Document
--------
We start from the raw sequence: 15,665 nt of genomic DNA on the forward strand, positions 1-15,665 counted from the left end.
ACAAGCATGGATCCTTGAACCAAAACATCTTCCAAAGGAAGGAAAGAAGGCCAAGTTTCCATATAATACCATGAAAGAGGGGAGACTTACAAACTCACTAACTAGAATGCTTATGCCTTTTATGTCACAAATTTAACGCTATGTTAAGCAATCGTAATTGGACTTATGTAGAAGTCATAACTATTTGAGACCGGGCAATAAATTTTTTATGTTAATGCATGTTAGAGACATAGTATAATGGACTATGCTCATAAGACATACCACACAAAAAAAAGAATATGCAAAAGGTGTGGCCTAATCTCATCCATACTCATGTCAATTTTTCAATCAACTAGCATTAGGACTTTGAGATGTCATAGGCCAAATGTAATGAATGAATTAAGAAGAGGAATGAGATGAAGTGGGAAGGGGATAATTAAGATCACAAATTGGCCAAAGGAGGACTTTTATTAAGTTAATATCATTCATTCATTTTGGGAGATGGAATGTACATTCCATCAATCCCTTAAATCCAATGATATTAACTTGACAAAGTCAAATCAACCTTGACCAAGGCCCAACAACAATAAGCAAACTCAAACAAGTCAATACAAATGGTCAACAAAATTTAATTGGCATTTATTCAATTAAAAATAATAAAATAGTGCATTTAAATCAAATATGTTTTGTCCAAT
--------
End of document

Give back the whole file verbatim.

We start from the raw sequence: 15,665 nt of genomic DNA on the forward strand, positions 1-15,665 counted from the left end.
ACAAGCATGGATCCTTGAACCAAAACATCTTCCAAAGGAAGGAAAGAAGGCCAAGTTTCCATATAATACCATGAAAGAGGGGAGACTTACAAACTCACTAACTAGAATGCTTATGCCTTTTATGTCACAAATTTAACGCTATGTTAAGCAATCGTAATTGGACTTATGTAGAAGTCATAACTATTTGAGACCGGGCAATAAATTTTTTATGTTAATGCATGTTAGAGACATAGTATAATGGACTATGCTCATAAGACATACCACACAAAAAAAAGAATATGCAAAAGGTGTGGCCTAATCTCATCCATACTCATGTCAATTTTTCAATCAACTAGCATTAGGACTTTGAGATGTCATAGGCCAAATGTAATGAATGAATTAAGAAGAGGAATGAGATGAAGTGGGAAGGGGATAATTAAGATCACAAATTGGCCAAAGGAGGACTTTTATTAAGTTAATATCATTCATTCATTTTGGGAGATGGAATGTACATTCCATCAATCCCTTAAATCCAATGATATTAACTTGACAAAGTCAAATCAACCTTGACCAAGGCCCAACAACAATAAGCAAACTCAAACAAGTCAATACAAATGGTCAACAAAATTTAATTGGCATTTATTCAATTAAAAATAATAAAATAGTGCATTTAAATCAAATATGTTTTGTCCAAT